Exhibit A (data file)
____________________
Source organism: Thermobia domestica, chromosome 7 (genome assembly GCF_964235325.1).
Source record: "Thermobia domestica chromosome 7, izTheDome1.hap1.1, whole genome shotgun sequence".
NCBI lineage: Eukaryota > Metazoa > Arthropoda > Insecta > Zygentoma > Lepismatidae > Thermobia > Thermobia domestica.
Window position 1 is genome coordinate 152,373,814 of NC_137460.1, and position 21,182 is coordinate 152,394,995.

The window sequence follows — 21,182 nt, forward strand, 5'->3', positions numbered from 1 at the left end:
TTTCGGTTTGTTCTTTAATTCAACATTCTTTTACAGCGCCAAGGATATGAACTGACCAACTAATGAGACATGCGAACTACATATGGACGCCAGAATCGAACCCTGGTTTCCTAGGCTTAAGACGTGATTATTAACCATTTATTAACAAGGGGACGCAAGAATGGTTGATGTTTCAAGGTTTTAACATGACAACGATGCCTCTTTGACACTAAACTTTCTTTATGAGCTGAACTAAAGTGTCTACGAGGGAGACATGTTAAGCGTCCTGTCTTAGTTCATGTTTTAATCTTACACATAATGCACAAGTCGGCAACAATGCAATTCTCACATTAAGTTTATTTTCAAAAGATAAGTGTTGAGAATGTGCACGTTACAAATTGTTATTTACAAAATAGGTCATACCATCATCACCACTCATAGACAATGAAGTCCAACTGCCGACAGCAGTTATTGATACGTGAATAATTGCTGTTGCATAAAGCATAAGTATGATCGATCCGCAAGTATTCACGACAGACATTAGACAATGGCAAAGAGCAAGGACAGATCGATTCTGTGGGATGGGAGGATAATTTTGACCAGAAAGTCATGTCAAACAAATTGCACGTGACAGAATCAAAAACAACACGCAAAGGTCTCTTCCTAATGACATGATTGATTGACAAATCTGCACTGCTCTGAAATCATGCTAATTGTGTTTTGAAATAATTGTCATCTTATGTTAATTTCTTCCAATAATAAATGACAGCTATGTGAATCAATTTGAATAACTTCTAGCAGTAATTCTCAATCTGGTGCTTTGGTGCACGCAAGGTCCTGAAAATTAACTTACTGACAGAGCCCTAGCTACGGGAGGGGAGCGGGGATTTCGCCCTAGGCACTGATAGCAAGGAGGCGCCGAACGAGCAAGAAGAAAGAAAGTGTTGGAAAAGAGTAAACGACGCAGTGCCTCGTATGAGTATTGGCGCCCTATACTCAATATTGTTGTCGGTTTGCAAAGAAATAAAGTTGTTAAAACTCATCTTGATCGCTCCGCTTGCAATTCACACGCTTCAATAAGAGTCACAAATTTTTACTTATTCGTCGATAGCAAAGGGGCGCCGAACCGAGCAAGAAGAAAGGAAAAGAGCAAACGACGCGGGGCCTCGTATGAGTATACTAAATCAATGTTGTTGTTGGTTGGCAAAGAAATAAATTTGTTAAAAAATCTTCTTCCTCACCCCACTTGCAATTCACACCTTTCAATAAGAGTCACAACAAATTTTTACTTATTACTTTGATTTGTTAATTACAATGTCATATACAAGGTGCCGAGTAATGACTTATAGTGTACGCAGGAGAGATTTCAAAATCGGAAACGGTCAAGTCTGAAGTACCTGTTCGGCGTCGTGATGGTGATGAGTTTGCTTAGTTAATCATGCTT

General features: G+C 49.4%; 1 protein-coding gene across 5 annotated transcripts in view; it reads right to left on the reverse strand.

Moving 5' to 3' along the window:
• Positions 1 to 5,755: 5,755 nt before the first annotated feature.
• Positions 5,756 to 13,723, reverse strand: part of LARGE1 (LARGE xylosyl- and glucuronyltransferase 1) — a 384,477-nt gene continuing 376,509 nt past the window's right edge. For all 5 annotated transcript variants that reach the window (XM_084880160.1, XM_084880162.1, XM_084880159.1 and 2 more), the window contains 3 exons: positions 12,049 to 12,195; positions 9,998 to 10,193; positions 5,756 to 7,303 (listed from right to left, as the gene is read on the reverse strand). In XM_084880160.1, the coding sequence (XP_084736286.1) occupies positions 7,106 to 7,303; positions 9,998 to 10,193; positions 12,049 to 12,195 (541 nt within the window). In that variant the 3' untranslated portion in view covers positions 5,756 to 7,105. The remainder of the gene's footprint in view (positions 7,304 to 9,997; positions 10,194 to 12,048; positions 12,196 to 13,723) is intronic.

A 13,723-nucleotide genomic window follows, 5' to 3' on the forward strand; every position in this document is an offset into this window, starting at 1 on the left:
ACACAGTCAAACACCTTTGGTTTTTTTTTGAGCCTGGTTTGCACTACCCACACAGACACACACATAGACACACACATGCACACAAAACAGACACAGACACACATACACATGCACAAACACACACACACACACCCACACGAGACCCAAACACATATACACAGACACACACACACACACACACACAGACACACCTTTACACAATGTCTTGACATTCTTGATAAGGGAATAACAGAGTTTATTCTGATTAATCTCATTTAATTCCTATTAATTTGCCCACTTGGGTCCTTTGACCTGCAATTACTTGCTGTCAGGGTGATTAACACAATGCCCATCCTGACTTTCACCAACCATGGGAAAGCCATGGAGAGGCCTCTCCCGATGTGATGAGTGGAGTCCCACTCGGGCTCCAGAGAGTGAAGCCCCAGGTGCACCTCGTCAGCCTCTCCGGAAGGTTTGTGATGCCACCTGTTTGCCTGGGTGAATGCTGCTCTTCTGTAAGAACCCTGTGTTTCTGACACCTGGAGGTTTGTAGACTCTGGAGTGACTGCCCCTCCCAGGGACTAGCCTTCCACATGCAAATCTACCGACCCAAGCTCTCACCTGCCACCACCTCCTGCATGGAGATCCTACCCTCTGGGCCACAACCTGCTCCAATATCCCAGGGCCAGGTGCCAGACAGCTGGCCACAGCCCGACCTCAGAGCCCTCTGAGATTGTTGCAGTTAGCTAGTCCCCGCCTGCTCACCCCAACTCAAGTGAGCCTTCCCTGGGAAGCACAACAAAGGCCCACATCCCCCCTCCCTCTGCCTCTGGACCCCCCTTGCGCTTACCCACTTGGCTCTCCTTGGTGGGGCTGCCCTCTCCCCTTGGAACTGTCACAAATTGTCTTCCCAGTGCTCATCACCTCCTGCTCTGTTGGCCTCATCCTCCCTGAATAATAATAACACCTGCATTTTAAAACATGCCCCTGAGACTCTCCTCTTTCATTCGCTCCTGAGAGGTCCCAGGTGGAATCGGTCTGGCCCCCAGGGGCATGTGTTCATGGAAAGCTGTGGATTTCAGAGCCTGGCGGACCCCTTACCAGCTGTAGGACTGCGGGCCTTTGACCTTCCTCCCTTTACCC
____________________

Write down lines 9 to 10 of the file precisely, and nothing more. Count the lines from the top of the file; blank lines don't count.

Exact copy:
• Positions 1 to 5,755: 5,755 nt before the first annotated feature.
• Positions 5,756 to 13,723, reverse strand: part of LARGE1 (LARGE xylosyl- and glucuronyltransferase 1) — a 384,477-nt gene continuing 376,509 nt past the window's right edge. For all 5 annotated transcript variants that reach the window (XM_084880160.1, XM_084880162.1, XM_084880159.1 and 2 more), the window contains 3 exons: positions 12,049 to 12,195; positions 9,998 to 10,193; positions 5,756 to 7,303 (listed from right to left, as the gene is read on the reverse strand). In XM_084880160.1, the coding sequence (XP_084736286.1) occupies positions 7,106 to 7,303; positions 9,998 to 10,193; positions 12,049 to 12,195 (541 nt within the window). In that variant the 3' untranslated portion in view covers positions 5,756 to 7,105. The remainder of the gene's footprint in view (positions 7,304 to 9,997; positions 10,194 to 12,048; positions 12,196 to 13,723) is intronic.